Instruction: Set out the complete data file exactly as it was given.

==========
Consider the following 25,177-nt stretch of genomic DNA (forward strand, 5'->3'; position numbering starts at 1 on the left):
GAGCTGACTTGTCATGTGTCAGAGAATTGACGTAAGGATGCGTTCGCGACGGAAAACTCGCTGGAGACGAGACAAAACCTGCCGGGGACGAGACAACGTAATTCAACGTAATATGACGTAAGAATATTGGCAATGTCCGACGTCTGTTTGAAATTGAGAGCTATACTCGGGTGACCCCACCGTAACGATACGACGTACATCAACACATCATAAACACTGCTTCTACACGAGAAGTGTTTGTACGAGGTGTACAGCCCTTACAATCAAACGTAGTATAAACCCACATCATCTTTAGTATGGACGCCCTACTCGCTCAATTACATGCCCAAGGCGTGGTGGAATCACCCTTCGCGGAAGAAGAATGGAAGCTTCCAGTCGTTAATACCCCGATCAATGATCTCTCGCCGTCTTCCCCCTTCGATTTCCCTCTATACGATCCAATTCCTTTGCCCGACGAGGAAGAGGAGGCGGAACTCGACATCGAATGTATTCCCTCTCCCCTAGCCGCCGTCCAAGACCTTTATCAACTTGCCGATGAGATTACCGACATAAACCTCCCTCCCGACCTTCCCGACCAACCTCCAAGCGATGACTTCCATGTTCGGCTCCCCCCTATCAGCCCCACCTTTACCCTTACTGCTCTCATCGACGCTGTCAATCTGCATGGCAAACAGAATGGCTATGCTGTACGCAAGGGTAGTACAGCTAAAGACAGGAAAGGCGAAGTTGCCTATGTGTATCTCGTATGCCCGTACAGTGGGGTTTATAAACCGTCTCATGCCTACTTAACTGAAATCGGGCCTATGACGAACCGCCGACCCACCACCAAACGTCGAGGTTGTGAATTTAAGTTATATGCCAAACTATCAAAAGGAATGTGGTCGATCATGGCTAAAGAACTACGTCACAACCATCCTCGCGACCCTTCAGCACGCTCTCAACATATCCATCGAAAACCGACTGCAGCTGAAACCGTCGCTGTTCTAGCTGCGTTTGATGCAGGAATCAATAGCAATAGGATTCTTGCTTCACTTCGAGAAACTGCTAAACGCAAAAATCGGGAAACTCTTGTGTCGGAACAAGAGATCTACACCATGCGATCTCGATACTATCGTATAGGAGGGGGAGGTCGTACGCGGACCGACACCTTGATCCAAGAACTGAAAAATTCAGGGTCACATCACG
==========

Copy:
Consider the following 25,177-nt stretch of genomic DNA (forward strand, 5'->3'; position numbering starts at 1 on the left):
GAGCTGACTTGTCATGTGTCAGAGAATTGACGTAAGGATGCGTTCGCGACGGAAAACTCGCTGGAGACGAGACAAAACCTGCCGGGGACGAGACAACGTAATTCAACGTAATATGACGTAAGAATATTGGCAATGTCCGACGTCTGTTTGAAATTGAGAGCTATACTCGGGTGACCCCACCGTAACGATACGACGTACATCAACACATCATAAACACTGCTTCTACACGAGAAGTGTTTGTACGAGGTGTACAGCCCTTACAATCAAACGTAGTATAAACCCACATCATCTTTAGTATGGACGCCCTACTCGCTCAATTACATGCCCAAGGCGTGGTGGAATCACCCTTCGCGGAAGAAGAATGGAAGCTTCCAGTCGTTAATACCCCGATCAATGATCTCTCGCCGTCTTCCCCCTTCGATTTCCCTCTATACGATCCAATTCCTTTGCCCGACGAGGAAGAGGAGGCGGAACTCGACATCGAATGTATTCCCTCTCCCCTAGCCGCCGTCCAAGACCTTTATCAACTTGCCGATGAGATTACCGACATAAACCTCCCTCCCGACCTTCCCGACCAACCTCCAAGCGATGACTTCCATGTTCGGCTCCCCCCTATCAGCCCCACCTTTACCCTTACTGCTCTCATCGACGCTGTCAATCTGCATGGCAAACAGAATGGCTATGCTGTACGCAAGGGTAGTACAGCTAAAGACAGGAAAGGCGAAGTTGCCTATGTGTATCTCGTATGCCCGTACAGTGGGGTTTATAAACCGTCTCATGCCTACTTAACTGAAATCGGGCCTATGACGAACCGCCGACCCACCACCAAACGTCGAGGTTGTGAATTTAAGTTATATGCCAAACTATCAAAAGGAATGTGGTCGATCATGGCTAAAGAACTACGTCACAACCATCCTCGCGACCCTTCAGCACGCTCTCAACATATCCATCGAAAACCGACTGCAGCTGAAACCGTCGCTGTTCTAGCTGCGTTTGATGCAGGAATCAATAGCAATAGGATTCTTGCTTCACTTCGAGAAACTGCTAAACGCAAAAATCGGGAAACTCTTGTGTCGGAACAAGAGATCTACACCATGCGATCTCGATACTATCGTATAGGAGGGGGAGGTCGTACGCGGACCGACACCTTGATCCAAGAACTGAAAAATTCAGGGTCACATCACG